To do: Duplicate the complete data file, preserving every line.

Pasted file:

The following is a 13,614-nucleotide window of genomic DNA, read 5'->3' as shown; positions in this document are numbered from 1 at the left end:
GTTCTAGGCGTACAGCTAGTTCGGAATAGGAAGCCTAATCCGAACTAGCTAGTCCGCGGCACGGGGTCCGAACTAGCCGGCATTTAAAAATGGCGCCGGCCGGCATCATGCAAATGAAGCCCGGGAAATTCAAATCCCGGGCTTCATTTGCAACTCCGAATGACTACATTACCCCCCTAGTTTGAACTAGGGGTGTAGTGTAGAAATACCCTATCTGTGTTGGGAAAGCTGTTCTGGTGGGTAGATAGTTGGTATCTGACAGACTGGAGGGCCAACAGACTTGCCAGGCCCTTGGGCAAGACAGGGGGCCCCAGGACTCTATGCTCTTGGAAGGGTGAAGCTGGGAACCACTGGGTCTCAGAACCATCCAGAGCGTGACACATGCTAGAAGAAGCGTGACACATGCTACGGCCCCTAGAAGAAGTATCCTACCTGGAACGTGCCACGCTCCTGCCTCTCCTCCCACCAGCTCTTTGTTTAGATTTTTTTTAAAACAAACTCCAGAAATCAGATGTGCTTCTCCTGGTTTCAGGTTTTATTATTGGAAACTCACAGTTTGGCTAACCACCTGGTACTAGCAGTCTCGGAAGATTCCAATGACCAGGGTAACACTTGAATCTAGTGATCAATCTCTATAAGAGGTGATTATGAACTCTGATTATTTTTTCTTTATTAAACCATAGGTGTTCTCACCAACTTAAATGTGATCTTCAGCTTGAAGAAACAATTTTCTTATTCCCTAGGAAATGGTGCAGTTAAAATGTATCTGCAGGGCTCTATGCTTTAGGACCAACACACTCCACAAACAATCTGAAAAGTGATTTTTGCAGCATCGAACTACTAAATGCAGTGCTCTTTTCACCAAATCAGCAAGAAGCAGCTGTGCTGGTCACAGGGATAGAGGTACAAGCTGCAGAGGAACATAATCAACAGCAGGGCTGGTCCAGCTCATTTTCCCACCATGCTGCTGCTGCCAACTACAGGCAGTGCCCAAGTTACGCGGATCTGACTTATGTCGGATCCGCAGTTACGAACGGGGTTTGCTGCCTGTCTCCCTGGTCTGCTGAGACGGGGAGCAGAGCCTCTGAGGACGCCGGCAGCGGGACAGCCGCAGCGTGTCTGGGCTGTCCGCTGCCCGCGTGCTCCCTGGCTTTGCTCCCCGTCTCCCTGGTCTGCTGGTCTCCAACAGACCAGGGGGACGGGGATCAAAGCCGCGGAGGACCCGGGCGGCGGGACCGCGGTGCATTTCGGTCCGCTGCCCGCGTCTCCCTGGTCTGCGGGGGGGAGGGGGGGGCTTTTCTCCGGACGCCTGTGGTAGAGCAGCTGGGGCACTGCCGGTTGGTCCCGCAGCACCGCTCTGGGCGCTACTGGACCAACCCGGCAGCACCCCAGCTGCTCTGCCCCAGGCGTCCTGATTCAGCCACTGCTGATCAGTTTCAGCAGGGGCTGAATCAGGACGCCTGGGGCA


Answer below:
The following is a 13,614-nucleotide window of genomic DNA, read 5'->3' as shown; positions in this document are numbered from 1 at the left end:
GTTCTAGGCGTACAGCTAGTTCGGAATAGGAAGCCTAATCCGAACTAGCTAGTCCGCGGCACGGGGTCCGAACTAGCCGGCATTTAAAAATGGCGCCGGCCGGCATCATGCAAATGAAGCCCGGGAAATTCAAATCCCGGGCTTCATTTGCAACTCCGAATGACTACATTACCCCCCTAGTTTGAACTAGGGGTGTAGTGTAGAAATACCCTATCTGTGTTGGGAAAGCTGTTCTGGTGGGTAGATAGTTGGTATCTGACAGACTGGAGGGCCAACAGACTTGCCAGGCCCTTGGGCAAGACAGGGGGCCCCAGGACTCTATGCTCTTGGAAGGGTGAAGCTGGGAACCACTGGGTCTCAGAACCATCCAGAGCGTGACACATGCTAGAAGAAGCGTGACACATGCTACGGCCCCTAGAAGAAGTATCCTACCTGGAACGTGCCACGCTCCTGCCTCTCCTCCCACCAGCTCTTTGTTTAGATTTTTTTTAAAACAAACTCCAGAAATCAGATGTGCTTCTCCTGGTTTCAGGTTTTATTATTGGAAACTCACAGTTTGGCTAACCACCTGGTACTAGCAGTCTCGGAAGATTCCAATGACCAGGGTAACACTTGAATCTAGTGATCAATCTCTATAAGAGGTGATTATGAACTCTGATTATTTTTTCTTTATTAAACCATAGGTGTTCTCACCAACTTAAATGTGATCTTCAGCTTGAAGAAACAATTTTCTTATTCCCTAGGAAATGGTGCAGTTAAAATGTATCTGCAGGGCTCTATGCTTTAGGACCAACACACTCCACAAACAATCTGAAAAGTGATTTTTGCAGCATCGAACTACTAAATGCAGTGCTCTTTTCACCAAATCAGCAAGAAGCAGCTGTGCTGGTCACAGGGATAGAGGTACAAGCTGCAGAGGAACATAATCAACAGCAGGGCTGGTCCAGCTCATTTTCCCACCATGCTGCTGCTGCCAACTACAGGCAGTGCCCAAGTTACGCGGATCTGACTTATGTCGGATCCGCAGTTACGAACGGGGTTTGCTGCCTGTCTCCCTGGTCTGCTGAGACGGGGAGCAGAGCCTCTGAGGACGCCGGCAGCGGGACAGCCGCAGCGTGTCTGGGCTGTCCGCTGCCCGCGTGCTCCCTGGCTTTGCTCCCCGTCTCCCTGGTCTGCTGGTCTCCAACAGACCAGGGGGACGGGGATCAAAGCCGCGGAGGACCCGGGCGGCGGGACCGCGGTGCATTTCGGTCCGCTGCCCGCGTCTCCCTGGTCTGCGGGGGGGAGGGGGGGGCTTTTCTCCGGACGCCTGTGGTAGAGCAGCTGGGGCACTGCCGGTTGGTCCCGCAGCACCGCTCTGGGCGCTACTGGACCAACCCGGCAGCACCCCAGCTGCTCTGCCCCAGGCGTCCTGATTCAGCCACTGCTGATCAGTTTCAGCAGGGGCTGAATCAGGACGCCTGGGGCA